There have been at least 13 potentially catastrophic cases of near-use of nuclear weapons worldwide since 1962, according to a new report which warns that the risk of nuclear weapons being detonated is higher than previously thought.
A report by Chatham House, home of the Royal Institute of International Affairs, found that the risks associated with nuclear weapons were not only a Cold War phenomena, but still exist today.
Dr Benoit Pelopidas, from the Global Insecurities Centre at the University of Bristol, co-authored the report which was presented at the Nuclear Non-Proliferation Treaty (NPT) Preparatory Committee at the United Nations headquarters in New York.
Although nuclear weapons have not been detonated in violent conflict since 1945, the report found that there have been ‘disturbing near misses in which nuclear weapons were nearly used inadvertently’ owing to miscalculation, error or sloppy practices.
In several cases the large-scale launch of nuclear weapons was nearly triggered by technical malfunctions or breakdowns in communication causing false alarms, in the US, Russia but also in most other nuclear armed-states. Disaster was averted only by cool-headed individuals gambling that the alert was caused by a glitch and not an actual attack or not willing to take the responsibility to use those weapons.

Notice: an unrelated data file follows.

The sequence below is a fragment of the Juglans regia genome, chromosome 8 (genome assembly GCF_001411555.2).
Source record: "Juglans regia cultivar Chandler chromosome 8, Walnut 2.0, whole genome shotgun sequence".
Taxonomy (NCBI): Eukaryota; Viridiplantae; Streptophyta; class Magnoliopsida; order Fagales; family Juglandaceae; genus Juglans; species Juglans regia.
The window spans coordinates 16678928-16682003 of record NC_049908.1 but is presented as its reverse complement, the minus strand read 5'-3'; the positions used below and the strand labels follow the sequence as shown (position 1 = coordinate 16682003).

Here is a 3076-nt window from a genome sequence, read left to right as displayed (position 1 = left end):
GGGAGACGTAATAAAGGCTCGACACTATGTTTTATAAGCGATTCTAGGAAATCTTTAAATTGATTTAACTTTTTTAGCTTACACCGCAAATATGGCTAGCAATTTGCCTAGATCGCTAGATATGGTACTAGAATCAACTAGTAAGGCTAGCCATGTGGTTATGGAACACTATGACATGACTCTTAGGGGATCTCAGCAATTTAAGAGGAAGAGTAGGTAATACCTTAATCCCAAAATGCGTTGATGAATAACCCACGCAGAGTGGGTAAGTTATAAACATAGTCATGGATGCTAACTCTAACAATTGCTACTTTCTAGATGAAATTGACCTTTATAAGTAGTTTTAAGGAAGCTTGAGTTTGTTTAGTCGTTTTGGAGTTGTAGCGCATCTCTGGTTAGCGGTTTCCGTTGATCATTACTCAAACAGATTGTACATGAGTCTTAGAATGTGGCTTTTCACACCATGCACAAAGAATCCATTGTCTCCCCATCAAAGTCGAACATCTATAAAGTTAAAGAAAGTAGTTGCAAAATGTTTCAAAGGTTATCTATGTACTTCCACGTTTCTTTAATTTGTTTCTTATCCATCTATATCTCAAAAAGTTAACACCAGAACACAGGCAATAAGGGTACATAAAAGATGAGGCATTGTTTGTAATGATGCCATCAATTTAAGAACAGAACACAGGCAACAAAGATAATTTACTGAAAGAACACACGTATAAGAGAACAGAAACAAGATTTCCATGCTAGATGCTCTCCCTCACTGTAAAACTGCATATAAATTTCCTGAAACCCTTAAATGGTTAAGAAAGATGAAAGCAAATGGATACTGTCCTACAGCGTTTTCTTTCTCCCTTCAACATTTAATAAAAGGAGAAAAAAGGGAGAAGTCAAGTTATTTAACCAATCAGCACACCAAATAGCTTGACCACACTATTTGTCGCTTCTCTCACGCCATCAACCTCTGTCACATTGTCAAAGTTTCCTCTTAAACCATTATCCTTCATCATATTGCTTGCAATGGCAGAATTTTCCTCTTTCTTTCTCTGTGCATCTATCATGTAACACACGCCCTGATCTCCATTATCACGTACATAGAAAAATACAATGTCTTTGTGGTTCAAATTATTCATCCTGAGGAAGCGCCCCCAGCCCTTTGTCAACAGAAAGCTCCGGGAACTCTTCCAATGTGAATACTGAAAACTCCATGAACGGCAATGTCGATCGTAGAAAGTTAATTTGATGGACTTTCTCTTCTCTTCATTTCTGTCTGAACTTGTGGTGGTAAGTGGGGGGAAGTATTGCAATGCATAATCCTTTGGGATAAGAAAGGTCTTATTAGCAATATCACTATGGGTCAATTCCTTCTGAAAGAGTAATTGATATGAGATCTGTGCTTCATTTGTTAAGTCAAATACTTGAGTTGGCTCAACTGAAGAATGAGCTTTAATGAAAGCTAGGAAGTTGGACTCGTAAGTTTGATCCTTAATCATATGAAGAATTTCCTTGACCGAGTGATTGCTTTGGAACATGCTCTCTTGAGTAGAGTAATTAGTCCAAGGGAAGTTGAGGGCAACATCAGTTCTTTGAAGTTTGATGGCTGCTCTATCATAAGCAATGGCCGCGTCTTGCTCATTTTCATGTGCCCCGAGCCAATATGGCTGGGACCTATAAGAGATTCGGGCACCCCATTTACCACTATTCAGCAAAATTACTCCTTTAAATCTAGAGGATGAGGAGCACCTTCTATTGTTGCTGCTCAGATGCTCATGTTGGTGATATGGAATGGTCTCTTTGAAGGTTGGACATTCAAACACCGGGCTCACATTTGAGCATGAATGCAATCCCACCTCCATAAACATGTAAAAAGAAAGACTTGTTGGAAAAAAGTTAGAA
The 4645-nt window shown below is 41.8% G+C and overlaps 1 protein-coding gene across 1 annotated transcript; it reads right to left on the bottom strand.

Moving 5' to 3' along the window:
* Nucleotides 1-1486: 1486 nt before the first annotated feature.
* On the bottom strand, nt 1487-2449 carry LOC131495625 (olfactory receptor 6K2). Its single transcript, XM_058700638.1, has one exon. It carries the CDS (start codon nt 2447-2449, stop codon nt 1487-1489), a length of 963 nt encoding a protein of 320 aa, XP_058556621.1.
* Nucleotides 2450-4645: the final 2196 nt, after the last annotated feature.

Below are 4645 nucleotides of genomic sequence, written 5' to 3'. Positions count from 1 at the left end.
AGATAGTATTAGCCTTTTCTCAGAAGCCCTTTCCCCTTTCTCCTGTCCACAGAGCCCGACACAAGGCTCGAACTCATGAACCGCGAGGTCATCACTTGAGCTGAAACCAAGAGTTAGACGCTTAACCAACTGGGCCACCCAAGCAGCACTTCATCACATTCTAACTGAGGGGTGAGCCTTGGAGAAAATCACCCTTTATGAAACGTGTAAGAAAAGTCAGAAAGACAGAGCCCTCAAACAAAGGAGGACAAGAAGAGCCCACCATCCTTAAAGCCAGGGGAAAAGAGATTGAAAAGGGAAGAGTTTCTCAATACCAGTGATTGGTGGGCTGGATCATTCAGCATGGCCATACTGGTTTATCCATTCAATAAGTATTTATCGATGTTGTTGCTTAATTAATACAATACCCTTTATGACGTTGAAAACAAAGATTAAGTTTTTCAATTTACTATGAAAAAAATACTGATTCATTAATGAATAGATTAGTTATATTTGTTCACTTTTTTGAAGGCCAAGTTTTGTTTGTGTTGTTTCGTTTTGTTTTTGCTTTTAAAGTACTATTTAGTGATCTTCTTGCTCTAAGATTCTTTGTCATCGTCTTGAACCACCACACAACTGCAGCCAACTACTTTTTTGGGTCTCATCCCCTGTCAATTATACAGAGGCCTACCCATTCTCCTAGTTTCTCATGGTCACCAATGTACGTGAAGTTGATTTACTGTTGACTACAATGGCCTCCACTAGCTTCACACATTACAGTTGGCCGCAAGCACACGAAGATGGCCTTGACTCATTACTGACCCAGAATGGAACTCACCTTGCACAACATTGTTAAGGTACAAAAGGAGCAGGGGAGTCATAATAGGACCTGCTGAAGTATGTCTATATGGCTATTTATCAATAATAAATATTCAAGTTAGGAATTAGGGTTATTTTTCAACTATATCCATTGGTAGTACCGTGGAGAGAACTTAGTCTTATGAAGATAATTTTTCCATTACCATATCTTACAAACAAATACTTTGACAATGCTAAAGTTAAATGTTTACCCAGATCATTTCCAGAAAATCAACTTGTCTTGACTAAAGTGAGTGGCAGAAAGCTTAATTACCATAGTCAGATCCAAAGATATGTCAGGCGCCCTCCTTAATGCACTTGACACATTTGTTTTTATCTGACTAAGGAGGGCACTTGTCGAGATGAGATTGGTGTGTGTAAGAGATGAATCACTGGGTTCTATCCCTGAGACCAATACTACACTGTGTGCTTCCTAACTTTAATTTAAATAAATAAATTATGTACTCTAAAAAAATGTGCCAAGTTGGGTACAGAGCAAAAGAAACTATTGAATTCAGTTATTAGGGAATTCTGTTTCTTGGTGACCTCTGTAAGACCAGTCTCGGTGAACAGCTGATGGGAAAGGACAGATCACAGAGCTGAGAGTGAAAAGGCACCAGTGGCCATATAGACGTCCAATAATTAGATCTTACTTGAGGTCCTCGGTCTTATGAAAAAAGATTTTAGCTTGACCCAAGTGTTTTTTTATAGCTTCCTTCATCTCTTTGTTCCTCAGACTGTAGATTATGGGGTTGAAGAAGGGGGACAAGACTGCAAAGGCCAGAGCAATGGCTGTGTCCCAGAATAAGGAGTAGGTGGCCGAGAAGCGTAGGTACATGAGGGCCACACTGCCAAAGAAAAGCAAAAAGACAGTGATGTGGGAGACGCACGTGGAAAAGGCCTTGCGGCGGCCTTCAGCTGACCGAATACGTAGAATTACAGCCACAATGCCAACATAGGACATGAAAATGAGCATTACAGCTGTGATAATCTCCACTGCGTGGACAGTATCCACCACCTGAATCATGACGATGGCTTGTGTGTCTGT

Historical cases of near nuclear use resulting from misunderstanding demonstrate the importance of human judgment in nuclear decision-making. Most importantly, it shows that in some cases, people had to go against established procedures in order not to use those weapons.
Recent incidents, such as the 2009 collision of French and UK submarines, along with cases of misconduct in the US Air Force revealed in 2013, suggest cause for concern regarding current the limits of safety and security measures and in command and control.
The report precisely shows the limits of learning from previous episodes and the persistence of sloppy practices in nuclear weapons management, which have occurred at all levels of decision-making: leaders, nuclear safety and security teams and top-level military personnel.
Dr Pelopidas, a lecturer in International Relations in the School of Sociology, Politics and International Studies and a member of the Global Insecurities Center, said: “Understanding those episodes and the lessons learned from them – good or bad – is of vital importance given the consequences of the use of nuclear weapons, let alone a nuclear conflict and the risks following from overconfidence in nuclear safety and security.
“One needs to keep in mind that this report only focuses on a sample of all potentially catastrophic episodes involving nuclear weapons or fissile material being unaccounted for. Many other technical accidents have happened and have been documented in previous studies.
“Given that it took us several decades to learn about those cases and that most nuclear weapon states have not reported cases of mismanagement of their own weapons, it is most likely that we can only see an incomplete picture. We still know very little about nuclear history in spite of the confidence of security experts. For all those reasons, episodes similar to those that have happened in the past are likely to happen in the future.
“The decades since 1945 have been punctuated by a series of disturbing close calls. Evidence from many declassified documents, testimonies and interviews suggests that the world has, indeed, been lucky, given the number of instances in which nuclear weapons were nearly used inadvertently as a result of miscalculation or error.”